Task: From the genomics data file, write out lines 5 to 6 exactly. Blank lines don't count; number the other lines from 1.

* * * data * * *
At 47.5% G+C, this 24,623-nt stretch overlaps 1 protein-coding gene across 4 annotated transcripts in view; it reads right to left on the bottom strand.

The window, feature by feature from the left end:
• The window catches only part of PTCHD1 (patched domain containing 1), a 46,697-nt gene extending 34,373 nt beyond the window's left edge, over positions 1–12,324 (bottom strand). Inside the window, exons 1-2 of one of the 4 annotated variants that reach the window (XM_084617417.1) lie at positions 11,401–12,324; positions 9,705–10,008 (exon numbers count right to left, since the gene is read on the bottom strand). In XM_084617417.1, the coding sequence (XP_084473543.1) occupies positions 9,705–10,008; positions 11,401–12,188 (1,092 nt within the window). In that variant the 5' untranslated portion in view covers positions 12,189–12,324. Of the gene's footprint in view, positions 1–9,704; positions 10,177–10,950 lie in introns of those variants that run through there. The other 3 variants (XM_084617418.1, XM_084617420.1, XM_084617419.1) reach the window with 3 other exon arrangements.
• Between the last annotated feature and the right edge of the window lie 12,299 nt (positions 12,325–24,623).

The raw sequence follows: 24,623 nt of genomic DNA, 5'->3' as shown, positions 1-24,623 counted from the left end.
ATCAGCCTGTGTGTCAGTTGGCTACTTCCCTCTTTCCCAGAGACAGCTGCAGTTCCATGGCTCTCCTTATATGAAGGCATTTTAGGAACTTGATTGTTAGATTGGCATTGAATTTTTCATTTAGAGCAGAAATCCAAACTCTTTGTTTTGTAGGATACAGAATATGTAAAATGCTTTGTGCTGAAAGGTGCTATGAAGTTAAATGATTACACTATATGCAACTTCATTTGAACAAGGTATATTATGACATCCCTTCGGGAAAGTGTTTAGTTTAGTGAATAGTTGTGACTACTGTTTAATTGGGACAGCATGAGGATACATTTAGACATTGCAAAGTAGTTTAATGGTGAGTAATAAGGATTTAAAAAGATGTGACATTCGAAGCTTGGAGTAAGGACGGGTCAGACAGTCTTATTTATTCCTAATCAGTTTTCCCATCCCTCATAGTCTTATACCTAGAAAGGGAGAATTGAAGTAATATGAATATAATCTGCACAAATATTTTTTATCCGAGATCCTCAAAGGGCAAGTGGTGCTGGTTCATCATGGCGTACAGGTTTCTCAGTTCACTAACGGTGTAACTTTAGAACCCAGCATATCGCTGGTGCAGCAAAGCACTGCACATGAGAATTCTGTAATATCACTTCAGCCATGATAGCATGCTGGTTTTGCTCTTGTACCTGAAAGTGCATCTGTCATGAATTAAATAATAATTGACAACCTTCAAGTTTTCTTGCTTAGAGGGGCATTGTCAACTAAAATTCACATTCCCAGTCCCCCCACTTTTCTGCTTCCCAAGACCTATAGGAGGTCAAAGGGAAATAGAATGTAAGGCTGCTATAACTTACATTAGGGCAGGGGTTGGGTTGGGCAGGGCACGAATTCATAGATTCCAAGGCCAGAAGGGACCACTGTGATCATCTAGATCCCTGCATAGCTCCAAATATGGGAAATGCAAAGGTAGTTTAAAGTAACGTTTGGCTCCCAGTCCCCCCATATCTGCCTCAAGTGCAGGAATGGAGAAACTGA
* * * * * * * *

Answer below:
The raw sequence follows: 24,623 nt of genomic DNA, 5'->3' as shown, positions 1-24,623 counted from the left end.
ATCAGCCTGTGTGTCAGTTGGCTACTTCCCTCTTTCCCAGAGACAGCTGCAGTTCCATGGCTCTCCTTATATGAAGGCATTTTAGGAACTTGATTGTTAGATTGGCATTGAATTTTTCATTTAGAGCAGAAATCCAAACTCTTTGTTTTGTAGGATACAGAATATGTAAAATGCTTTGTGCTGAAAGGTGCTATGAAGTTAAATGATTACACTATATGCAACTTCATTTGAACAAGGTATATTATGACATCCCTTCGGGAAAGTGTTTAGTTTAGTGAATAGTTGTGACTACTGTTTAATTGGGACAGCATGAGGATACATTTAGACATTGCAAAGTAGTTTAATGGTGAGTAATAAGGATTTAAAAAGATGTGACATTCGAAGCTTGGAGTAAGGACGGGTCAGACAGTCTTATTTATTCCTAATCAGTTTTCCCATCCCTCATAGTCTTATACCTAGAAAGGGAGAATTGAAGTAATATGAATATAATCTGCACAAATATTTTTTATCCGAGATCCTCAAAGGGCAAGTGGTGCTGGTTCATCATGGCGTACAGGTTTCTCAGTTCACTAACGGTGTAACTTTAGAACCCAGCATATCGCTGGTGCAGCAAAGCACTGCACATGAGAATTCTGTAATATCACTTCAGCCATGATAGCATGCTGGTTTTGCTCTTGTACCTGAAAGTGCATCTGTCATGAATTAAATAATAATTGACAACCTTCAAGTTTTCTTGCTTAGAGGGGCATTGTCAACTAAAATTCACATTCCCAGTCCCCCCACTTTTCTGCTTCCCAAGACCTATAGGAGGTCAAAGGGAAATAGAATGTAAGGCTGCTATAACTTACATTAGGGCAGGGGTTGGGTTGGGCAGGGCACGAATTCATAGATTCCAAGGCCAGAAGGGACCACTGTGATCATCTAGATCCCTGCATAGCTCCAAATATGGGAAATGCAAAGGTAGTTTAAAGTAACGTTTGGCTCCCAGTCCCCCCATATCTGCCTCAAGTGCAGGAATGGAGAAACTGA